From his exodus from Mt. Hiei (1175) through the lectures at Todaiji (1190) and the Gyakushu seppo sermons (1194), Honen's religious experience deepened, until in his later years, he experienced nembutsu samadhi (nembutsu zammai). Nembutsu samadhi is traditionally attained through concentrating one's mind on a visualized image of Amida Buddha and the Pure Land. In Honen's case, he focused on exclusive recitation of the nembutsu which led to an experience of seeing Amida Buddha and the Pure Land.
Honen wrote about this experience in the Sanmai-hottokuki which is found in a number of different versions (SHZ. 863-65). One is contained in the Daigobon Honen Shonin Denki, an older version of Honen's biography compiled about 30 years after Honen's death by his disciple Genchi. The other is contained in the biographical Genku Shonin Shinniki of roughly the same period. This text also is found as part of a larger transcription of Honen's sermons transcribed in Shinran's Saiho Shinnansho. Finally, there is a version found in Ryukan's Chionkoshiki. Additionally, Honen speaks of this experience in Chapter 16 of the Senchakushu which was thought to be written in 1198 when he was sixty-six.(for more on the biographies)
According to the Sanmai-hottokuki, Honen experienced this samadhi and saw the Pure Land several times between 1198-1206. In the main body of the Sanmai-hottokuki, Honen himself speaks of his visualizing of the sun, water, ground and various physical aspects of the Pure Land as taught in the Meditation Sutra (Kuan wu-liang-shou ching). Traditional biographies support the idea that Honen's composition of the Senchakushu emerged from this personal religious experience. Since this period roughly corresponds to time when the Senchakushu is thought to have been written, it is entirely possible that such experiences influenced its composition (Takahashi, 187-207). In the last chapter of the Senchakushu, Honen states that the reason he relied on Shan-tao was because he was the teacher who attained nembutsu samadhi. Honen's subsequent assertion that Shan-tao was a manifestation of Amida Buddha is perhaps also understood in light of these visualization experiences. This final religious experience of Honen's life is, therefore, seen as the foundation for his seminal work, the Senchakushu, and also as the final fruit of his religious conversion at age forty-three in 1175.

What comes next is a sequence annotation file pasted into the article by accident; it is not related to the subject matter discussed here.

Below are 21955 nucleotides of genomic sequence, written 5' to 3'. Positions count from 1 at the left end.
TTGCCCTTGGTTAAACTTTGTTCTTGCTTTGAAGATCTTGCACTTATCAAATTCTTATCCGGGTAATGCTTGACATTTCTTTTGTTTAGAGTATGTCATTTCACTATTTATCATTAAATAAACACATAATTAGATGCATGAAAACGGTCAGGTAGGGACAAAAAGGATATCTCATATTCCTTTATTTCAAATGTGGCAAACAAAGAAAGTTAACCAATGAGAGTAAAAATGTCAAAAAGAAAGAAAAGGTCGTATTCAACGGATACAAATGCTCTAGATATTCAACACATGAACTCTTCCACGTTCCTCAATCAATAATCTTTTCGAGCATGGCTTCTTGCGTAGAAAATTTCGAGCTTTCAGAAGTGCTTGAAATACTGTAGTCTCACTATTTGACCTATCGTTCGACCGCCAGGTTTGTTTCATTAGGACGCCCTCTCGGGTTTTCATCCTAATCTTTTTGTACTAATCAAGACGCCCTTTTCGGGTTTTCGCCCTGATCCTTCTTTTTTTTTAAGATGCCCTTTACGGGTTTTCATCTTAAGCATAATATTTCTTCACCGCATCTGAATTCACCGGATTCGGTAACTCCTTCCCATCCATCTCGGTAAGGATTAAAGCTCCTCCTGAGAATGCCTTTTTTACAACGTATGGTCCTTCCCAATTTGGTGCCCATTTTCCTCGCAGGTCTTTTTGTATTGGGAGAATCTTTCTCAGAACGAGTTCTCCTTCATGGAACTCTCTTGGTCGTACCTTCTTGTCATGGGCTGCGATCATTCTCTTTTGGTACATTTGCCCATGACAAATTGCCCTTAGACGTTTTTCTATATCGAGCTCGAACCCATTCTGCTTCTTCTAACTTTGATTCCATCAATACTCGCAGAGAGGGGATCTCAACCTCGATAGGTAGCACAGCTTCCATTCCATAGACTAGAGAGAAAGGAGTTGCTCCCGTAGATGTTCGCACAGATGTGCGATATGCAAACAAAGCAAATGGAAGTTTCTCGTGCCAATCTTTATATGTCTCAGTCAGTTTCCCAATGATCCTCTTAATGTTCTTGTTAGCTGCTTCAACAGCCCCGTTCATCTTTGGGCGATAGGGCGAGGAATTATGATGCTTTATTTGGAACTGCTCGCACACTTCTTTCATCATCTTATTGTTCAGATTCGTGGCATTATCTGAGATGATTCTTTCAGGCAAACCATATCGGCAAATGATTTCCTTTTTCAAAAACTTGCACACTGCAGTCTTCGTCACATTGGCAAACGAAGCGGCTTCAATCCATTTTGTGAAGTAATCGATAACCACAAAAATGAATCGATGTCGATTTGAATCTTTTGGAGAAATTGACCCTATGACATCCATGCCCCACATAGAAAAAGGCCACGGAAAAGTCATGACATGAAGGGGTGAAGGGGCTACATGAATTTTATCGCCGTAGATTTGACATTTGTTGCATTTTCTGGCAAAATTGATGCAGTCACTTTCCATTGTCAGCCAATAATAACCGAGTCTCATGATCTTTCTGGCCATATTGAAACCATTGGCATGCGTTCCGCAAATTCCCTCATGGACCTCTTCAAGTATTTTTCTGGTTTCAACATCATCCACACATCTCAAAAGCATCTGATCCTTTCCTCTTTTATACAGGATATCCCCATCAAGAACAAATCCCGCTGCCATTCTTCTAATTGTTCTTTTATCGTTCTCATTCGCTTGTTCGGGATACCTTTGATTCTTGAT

Takahashi Koji, "Senchakushu no seikaku ni tsuite: tokuni hi ronriteki ichimen o chushin to shite." in Jodokyo no shiso to bunka, Etani Festschrift (Kyoto: Dohosha, 1972).
Through reciting the nembutsu, the Pure Land and Seishi bosatsu appear (nembutsu-ni yori gokuraku-ya seishi bosatsu-o genzuru) from the Honen Shonin gyojoezu, Scroll 7, section 23-24.